An ongoing health question revolves around whether or not running is bad for a person’s knees. It is no secret that for every pound of weight on a person’s body the impact from running is such that at the point of impact on the knee the joint faces a force of four times body weight. In other words, a 150 pound person exerts the force of a 600 pound weight on his or her knees with every step taken during the act of running.
The design of the knee is such that the impact of this force over time can start to break down the cartilage that cushions the impact between the femur (thigh bone) and the tibia (shin bone). Many people believe that running over time causes the knee cartilage to break down and facilitates the onset of arthritis.
My Health News Daily is an online blog that publicizes articles that deal with personal health and fitness. It is affiliated with the American College of Sport Medicine (ACSM). The blog recently posted an article that is based on interviews with five leading exercise experts concerning the relationship, if any, between running and knee deterioration. The article is part of a weekly series where the blog posts an article drawn from interviews with experts in different fields of health.
Dr. Lewis Maharam, Fellow with the American College of Sports Medicine, characterized fears that running causes knee arthritis as being nothing more than “an old wives tale”. He believes that whether or not a person will suffer from arthritis is a genetic issue.
Dr. Stephen Rice, Director of Medicine at Jersey Shore University Medical Center, pointed out that not everyone is destined to get arthritis. A person’s weight is an important factor, as well as the running mechanics that help determine how well a person lands on each foot while running. A person’s history of being fit and active is also important, as well as factors such as injuries to the meniscal cartilage in the knee—injuries that may have little to do with running.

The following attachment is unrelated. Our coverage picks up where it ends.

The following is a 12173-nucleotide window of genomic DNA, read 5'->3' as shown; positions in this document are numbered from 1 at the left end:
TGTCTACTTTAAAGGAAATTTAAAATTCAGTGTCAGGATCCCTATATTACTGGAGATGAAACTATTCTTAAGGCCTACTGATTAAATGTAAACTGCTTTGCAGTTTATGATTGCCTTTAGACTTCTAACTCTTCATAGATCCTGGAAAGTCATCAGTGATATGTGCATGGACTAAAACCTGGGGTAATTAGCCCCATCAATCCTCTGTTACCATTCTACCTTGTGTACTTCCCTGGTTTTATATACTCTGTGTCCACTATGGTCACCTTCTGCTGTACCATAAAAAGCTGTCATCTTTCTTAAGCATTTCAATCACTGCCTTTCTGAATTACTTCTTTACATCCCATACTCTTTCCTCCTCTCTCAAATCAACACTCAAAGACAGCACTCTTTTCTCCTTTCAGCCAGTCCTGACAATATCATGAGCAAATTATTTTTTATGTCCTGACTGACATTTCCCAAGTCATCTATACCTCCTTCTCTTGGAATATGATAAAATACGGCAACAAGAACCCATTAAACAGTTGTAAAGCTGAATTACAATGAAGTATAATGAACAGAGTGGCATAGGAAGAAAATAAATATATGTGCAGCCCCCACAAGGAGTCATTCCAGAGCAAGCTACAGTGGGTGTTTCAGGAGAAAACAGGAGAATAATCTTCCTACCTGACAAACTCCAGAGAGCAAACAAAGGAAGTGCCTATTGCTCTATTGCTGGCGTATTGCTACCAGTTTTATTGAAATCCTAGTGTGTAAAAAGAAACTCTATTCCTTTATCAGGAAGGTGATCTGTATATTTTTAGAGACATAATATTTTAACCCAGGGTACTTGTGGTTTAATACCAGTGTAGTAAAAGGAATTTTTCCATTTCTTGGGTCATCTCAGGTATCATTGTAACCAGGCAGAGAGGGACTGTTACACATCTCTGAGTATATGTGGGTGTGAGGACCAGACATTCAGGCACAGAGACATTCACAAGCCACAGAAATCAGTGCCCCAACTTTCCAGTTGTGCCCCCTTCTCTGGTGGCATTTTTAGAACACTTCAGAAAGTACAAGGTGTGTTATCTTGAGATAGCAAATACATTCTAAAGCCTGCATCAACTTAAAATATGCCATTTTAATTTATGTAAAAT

Chris Troyanos is a certified athletic trainer and the medical coordinator for the Boston Marathon. He made the point that there are certain body types that are simply not conducive to healthy running. People who have excessive pronation of their feet when running have more of the inside of their feet drop inward more than what is healthy when running. This means that their bodies don’t act as good shock absorbers. This type of person should not regularly run over a mile or two at a time.
Dr. John Schriner, faculty member at Michigan State University, states that there is no definitive answer. There are a wide range of factors that can determine how running will affect a person’s knees over the long haul. The length of stride taken and the height of one’s foot lift are but two of these factors. Shoe selection and running technique are also factors.
Dr. Michelle Wolcutt noted that injuries play a major role in determining whether or not a runner will develop arthritis. People who have never suffered an injury to the legs that create a pre-disposition towards arthritis are at minimal risk of ever developing the condition.
As the U.S. population ages and as people try to stay active longer dealing with arthritis in the knees is a growing health issue. Many more people are facing knee replacement surgery than ever before. The experts suggest that there are things that we can do as we age (other than simply not running) that can help minimize the long-term risk of developing arthritic knees.
To read the entire article go to http://www.myhealthnewsdaily.com/2427-5-experts-answer-running-bad-knees.html
The United States Sports Academy offers courses in health and fitness. Academy faculty members are currently conducting research that can offer insights for people wanting to train seriously as athletes. For more information go to http://ussa.edu.